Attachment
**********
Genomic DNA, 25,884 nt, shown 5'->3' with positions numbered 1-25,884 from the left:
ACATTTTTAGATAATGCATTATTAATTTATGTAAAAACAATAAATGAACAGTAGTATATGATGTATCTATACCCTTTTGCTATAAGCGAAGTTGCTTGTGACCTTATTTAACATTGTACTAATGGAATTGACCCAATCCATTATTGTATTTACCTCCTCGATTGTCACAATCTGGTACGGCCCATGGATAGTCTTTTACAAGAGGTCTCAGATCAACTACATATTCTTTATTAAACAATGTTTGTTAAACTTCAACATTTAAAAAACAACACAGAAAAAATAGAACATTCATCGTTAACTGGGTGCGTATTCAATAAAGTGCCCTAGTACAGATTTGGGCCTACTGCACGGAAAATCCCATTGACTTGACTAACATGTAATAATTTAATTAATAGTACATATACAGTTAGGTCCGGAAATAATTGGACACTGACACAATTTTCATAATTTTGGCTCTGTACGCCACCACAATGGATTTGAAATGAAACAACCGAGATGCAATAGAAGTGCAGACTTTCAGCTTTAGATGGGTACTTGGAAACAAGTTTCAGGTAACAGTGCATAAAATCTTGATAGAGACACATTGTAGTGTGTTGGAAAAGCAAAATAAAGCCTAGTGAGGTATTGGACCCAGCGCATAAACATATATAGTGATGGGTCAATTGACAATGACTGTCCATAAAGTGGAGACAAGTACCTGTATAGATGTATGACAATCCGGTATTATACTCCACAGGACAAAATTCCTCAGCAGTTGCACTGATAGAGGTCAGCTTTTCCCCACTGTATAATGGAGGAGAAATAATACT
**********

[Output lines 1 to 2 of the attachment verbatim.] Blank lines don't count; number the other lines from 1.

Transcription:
Genomic DNA, 25,884 nt, shown 5'->3' with positions numbered 1-25,884 from the left:
ACATTTTTAGATAATGCATTATTAATTTATGTAAAAACAATAAATGAACAGTAGTATATGATGTATCTATACCCTTTTGCTATAAGCGAAGTTGCTTGTGACCTTATTTAACATTGTACTAATGGAATTGACCCAATCCATTATTGTATTTACCTCCTCGATTGTCACAATCTGGTACGGCCCATGGATAGTCTTTTACAAGAGGTCTCAGATCAACTACATATTCTTTATTAAACAATGTTTGTTAAACTTCAACATTTAAAAAACAACACAGAAAAAATAGAACATTCATCGTTAACTGGGTGCGTATTCAATAAAGTGCCCTAGTACAGATTTGGGCCTACTGCACGGAAAATCCCATTGACTTGACTAACATGTAATAATTTAATTAATAGTACATATACAGTTAGGTCCGGAAATAATTGGACACTGACACAATTTTCATAATTTTGGCTCTGTACGCCACCACAATGGATTTGAAATGAAACAACCGAGATGCAATAGAAGTGCAGACTTTCAGCTTTAGATGGGTACTTGGAAACAAGTTTCAGGTAACAGTGCATAAAATCTTGATAGAGACACATTGTAGTGTGTTGGAAAAGCAAAATAAAGCCTAGTGAGGTATTGGACCCAGCGCATAAACATATATAGTGATGGGTCAATTGACAATGACTGTCCATAAAGTGGAGACAAGTACCTGTATAGATGTATGACAATCCGGTATTATACTCCACAGGACAAAATTCCTCAGCAGTTGCACTGATAGAGGTCAGCTTTTCCCCACTGTATAATGGAGGAGAAATAATACT